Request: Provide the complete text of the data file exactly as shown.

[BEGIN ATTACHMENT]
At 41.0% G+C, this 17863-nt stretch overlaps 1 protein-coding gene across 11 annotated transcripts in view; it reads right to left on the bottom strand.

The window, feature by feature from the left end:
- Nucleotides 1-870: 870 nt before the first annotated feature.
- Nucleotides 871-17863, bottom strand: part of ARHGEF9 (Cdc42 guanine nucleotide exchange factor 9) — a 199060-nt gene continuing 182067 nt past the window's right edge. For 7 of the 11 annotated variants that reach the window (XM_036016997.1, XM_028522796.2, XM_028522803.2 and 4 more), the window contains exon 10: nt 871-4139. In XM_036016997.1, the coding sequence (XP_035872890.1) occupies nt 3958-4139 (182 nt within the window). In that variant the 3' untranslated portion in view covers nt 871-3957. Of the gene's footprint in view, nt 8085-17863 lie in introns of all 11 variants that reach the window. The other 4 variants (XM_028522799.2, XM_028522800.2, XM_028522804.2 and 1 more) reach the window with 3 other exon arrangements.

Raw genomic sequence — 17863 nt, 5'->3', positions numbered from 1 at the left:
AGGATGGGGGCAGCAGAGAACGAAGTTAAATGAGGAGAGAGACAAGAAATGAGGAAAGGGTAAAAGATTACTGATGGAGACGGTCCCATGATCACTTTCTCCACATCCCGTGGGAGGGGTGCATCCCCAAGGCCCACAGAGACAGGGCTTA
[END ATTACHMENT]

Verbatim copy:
At 41.0% G+C, this 17863-nt stretch overlaps 1 protein-coding gene across 11 annotated transcripts in view; it reads right to left on the bottom strand.

The window, feature by feature from the left end:
- Nucleotides 1-870: 870 nt before the first annotated feature.
- Nucleotides 871-17863, bottom strand: part of ARHGEF9 (Cdc42 guanine nucleotide exchange factor 9) — a 199060-nt gene continuing 182067 nt past the window's right edge. For 7 of the 11 annotated variants that reach the window (XM_036016997.1, XM_028522796.2, XM_028522803.2 and 4 more), the window contains exon 10: nt 871-4139. In XM_036016997.1, the coding sequence (XP_035872890.1) occupies nt 3958-4139 (182 nt within the window). In that variant the 3' untranslated portion in view covers nt 871-3957. Of the gene's footprint in view, nt 8085-17863 lie in introns of all 11 variants that reach the window. The other 4 variants (XM_028522799.2, XM_028522800.2, XM_028522804.2 and 1 more) reach the window with 3 other exon arrangements.

Raw genomic sequence — 17863 nt, 5'->3', positions numbered from 1 at the left:
AGGATGGGGGCAGCAGAGAACGAAGTTAAATGAGGAGAGAGACAAGAAATGAGGAAAGGGTAAAAGATTACTGATGGAGACGGTCCCATGATCACTTTCTCCACATCCCGTGGGAGGGGTGCATCCCCAAGGCCCACAGAGACAGGGCTTA